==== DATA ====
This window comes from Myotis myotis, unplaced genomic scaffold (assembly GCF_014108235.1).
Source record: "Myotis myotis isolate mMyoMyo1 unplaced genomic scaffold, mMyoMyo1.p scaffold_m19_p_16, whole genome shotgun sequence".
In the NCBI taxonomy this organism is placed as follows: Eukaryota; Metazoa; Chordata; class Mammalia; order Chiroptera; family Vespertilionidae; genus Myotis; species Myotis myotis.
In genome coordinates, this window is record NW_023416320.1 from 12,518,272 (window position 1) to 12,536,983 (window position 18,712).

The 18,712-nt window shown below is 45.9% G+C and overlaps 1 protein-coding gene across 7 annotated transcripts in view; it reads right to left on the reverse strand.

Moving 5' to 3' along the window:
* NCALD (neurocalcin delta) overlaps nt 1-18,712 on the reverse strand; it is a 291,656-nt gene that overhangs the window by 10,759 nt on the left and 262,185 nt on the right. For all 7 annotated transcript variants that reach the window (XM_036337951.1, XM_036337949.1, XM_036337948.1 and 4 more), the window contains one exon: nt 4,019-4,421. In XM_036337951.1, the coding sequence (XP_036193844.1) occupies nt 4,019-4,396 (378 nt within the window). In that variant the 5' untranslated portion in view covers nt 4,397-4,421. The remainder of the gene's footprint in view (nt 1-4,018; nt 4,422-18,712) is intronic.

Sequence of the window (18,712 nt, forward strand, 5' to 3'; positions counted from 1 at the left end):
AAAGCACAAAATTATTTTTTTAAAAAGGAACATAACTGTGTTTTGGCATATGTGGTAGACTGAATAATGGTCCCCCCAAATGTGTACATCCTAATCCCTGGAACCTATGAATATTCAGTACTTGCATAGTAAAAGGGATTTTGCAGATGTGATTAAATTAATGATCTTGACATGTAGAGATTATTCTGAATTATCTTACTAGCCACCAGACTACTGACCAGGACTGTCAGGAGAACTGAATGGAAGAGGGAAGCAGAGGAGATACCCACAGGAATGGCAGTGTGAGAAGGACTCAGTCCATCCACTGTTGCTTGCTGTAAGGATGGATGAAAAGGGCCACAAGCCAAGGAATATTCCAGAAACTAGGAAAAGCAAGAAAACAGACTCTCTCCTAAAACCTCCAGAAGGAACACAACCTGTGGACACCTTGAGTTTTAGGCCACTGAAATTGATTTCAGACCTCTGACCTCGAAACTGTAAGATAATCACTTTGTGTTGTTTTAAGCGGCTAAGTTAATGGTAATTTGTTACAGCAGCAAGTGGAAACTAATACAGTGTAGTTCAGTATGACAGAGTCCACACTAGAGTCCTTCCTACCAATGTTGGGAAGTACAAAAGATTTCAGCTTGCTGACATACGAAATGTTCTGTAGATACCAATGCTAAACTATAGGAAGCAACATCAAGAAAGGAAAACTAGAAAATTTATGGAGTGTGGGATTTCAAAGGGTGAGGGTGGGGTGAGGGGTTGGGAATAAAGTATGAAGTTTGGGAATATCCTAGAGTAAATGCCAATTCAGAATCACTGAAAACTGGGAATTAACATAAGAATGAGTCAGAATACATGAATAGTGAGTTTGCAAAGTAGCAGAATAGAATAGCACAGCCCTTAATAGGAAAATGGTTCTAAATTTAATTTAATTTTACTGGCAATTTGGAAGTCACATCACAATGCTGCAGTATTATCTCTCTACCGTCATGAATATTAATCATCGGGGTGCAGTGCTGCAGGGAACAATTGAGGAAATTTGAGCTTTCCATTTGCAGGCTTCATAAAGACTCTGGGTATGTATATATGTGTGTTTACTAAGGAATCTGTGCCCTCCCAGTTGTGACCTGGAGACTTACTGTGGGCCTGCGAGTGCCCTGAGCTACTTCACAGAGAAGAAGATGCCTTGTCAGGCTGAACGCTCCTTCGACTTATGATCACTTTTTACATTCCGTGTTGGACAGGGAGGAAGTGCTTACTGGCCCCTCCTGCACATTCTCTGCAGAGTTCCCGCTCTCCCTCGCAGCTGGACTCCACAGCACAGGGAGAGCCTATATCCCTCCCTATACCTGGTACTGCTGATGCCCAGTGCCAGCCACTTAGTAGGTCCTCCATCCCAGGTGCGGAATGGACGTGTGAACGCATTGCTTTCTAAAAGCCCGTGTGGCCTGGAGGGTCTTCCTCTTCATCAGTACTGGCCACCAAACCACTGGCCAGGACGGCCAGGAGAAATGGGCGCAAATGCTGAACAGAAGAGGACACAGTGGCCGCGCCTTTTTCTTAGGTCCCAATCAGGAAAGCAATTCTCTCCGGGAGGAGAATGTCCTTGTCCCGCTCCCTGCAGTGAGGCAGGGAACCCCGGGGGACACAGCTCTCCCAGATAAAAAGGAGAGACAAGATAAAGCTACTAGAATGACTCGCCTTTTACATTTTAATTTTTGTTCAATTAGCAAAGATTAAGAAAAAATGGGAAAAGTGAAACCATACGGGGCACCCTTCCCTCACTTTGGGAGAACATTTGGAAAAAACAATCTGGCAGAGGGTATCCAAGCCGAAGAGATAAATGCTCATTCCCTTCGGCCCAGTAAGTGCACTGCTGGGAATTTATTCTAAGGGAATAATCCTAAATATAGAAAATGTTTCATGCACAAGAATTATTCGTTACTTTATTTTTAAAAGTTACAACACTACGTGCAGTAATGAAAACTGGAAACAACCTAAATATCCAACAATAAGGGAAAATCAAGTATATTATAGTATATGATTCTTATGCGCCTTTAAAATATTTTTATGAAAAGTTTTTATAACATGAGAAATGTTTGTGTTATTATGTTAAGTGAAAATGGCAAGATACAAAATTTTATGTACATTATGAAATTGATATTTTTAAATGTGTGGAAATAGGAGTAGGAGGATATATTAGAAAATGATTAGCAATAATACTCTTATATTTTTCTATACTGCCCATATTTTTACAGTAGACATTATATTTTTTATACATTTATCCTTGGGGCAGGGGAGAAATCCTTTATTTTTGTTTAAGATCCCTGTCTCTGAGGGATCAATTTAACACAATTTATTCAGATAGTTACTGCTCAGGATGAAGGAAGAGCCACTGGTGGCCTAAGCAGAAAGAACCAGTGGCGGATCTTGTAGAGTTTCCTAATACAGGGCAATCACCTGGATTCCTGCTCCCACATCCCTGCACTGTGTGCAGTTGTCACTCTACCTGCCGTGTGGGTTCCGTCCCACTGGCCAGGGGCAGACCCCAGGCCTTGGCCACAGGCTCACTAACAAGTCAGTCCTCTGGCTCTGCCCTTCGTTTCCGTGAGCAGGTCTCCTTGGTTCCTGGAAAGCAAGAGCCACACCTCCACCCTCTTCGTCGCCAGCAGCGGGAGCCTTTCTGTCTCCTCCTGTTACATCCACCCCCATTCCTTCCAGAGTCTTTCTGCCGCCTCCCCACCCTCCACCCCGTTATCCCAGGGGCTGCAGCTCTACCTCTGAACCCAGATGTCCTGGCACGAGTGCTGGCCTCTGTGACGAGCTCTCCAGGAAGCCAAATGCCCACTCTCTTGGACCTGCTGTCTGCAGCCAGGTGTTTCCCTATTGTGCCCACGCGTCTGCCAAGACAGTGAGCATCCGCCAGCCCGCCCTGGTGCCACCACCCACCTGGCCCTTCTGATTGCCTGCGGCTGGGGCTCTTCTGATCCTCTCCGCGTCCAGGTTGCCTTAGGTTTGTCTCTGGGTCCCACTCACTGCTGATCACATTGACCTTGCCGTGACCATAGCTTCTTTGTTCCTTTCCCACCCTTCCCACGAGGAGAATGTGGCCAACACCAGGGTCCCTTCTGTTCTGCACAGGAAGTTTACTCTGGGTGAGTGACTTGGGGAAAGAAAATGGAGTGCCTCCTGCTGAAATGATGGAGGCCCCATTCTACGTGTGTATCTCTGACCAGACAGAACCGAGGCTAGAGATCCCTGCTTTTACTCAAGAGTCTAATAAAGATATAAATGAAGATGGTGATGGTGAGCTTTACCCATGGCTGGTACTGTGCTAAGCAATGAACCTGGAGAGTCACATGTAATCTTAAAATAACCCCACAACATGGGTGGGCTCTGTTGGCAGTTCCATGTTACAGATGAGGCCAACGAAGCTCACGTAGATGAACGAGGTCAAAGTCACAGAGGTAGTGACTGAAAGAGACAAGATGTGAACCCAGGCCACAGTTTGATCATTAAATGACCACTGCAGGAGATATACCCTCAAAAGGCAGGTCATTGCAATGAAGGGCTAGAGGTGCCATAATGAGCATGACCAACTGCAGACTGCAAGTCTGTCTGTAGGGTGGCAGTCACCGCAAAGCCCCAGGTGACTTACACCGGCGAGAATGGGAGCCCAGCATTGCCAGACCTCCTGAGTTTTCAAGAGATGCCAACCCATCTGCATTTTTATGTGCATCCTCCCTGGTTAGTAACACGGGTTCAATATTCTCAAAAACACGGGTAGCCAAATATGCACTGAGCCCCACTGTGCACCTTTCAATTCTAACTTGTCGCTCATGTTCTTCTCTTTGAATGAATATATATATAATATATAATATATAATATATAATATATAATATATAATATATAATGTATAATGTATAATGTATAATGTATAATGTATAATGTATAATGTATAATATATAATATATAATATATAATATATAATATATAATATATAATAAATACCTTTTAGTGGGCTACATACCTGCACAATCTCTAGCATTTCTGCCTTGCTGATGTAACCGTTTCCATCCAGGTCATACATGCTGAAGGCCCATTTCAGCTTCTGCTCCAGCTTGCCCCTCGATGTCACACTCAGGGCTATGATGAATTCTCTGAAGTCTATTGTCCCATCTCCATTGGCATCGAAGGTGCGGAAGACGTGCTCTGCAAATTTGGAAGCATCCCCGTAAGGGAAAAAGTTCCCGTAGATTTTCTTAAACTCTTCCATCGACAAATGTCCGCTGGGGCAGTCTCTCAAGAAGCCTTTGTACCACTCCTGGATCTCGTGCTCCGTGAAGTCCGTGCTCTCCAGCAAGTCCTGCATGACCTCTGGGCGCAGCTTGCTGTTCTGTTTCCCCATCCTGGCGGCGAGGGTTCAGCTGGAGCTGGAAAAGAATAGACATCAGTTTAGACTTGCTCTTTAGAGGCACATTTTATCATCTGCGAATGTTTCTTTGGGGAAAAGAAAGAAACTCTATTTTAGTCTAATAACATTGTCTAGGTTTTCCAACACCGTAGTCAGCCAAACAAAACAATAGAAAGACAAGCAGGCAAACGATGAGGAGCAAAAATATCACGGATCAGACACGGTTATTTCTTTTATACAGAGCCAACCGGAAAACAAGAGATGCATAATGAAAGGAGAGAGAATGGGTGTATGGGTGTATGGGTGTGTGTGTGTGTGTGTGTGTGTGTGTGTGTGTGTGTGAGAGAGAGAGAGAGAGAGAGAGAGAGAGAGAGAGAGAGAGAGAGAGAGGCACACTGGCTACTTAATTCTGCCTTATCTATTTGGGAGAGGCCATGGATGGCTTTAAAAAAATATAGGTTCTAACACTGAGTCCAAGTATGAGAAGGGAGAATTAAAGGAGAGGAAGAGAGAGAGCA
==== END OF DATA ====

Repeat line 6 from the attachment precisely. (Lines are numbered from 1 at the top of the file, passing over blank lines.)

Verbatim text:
Moving 5' to 3' along the window: